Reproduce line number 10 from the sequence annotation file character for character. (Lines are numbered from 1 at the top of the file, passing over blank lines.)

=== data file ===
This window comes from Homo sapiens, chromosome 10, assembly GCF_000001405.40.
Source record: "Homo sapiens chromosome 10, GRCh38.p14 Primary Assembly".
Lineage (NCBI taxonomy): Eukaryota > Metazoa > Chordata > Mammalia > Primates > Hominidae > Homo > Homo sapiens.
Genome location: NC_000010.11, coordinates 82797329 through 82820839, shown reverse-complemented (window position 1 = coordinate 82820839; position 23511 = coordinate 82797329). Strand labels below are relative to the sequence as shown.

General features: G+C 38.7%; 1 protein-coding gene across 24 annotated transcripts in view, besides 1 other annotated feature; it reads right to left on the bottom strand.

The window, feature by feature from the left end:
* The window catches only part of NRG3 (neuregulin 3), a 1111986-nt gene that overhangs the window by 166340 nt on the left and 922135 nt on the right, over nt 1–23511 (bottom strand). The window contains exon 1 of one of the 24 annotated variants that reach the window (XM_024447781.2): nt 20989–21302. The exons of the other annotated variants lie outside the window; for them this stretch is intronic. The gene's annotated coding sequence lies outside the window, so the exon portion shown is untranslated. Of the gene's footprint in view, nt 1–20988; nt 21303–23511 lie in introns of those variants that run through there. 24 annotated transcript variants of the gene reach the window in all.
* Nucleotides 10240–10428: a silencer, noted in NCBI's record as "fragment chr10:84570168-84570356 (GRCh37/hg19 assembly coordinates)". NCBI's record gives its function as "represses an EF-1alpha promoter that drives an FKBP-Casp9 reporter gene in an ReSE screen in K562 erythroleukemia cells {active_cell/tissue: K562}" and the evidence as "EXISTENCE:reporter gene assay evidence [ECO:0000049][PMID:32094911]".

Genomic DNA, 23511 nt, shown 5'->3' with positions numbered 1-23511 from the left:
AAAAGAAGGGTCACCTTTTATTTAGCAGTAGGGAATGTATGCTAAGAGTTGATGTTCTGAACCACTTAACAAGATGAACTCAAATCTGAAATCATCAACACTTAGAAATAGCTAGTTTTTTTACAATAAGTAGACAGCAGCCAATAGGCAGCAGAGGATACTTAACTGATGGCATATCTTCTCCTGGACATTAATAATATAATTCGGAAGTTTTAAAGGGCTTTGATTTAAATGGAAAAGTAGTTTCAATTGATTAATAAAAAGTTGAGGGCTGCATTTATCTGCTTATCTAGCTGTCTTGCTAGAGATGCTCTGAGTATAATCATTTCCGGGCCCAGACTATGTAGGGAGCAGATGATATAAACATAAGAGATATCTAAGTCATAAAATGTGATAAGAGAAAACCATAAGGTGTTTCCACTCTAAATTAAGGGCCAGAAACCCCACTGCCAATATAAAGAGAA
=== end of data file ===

AAAAGAAGGGTCACCTTTTATTTAGCAGTAGGGAATGTATGCTAAGAGTTGATGTTCTGAACCACTTAACAAGATGAACTCAAATCTGAAATCATCAACACTTAGAAATAGCTAGTTTTTTTACAATAAGTAGACAGCAGCCAATAGGCAGCAGAGGATACTTAACTGATGGCATATCTTCTCCTGGACATTAATAATATAATTCGGAAGTTTTAAAGGGCTTTGATTTAAATGGAAAAGTAGTTTCAATTGATTAATAAAAAGTTGAGGGCTGCATTTATCTGCTTATCTAGCTGTCTTGCTAGAGATGCTCTGAGTATAATCATTTCCGGGCCCAGACTATGTAGGGAGCAGATGATATAAACATAAGAGATATCTAAGTCATAAAATGTGATAAGAGAAAACCATAAGGTGTTTCCACTCTAAATTAAGGGCCAGAAACCCCACTGCCAATATAAAGAGAA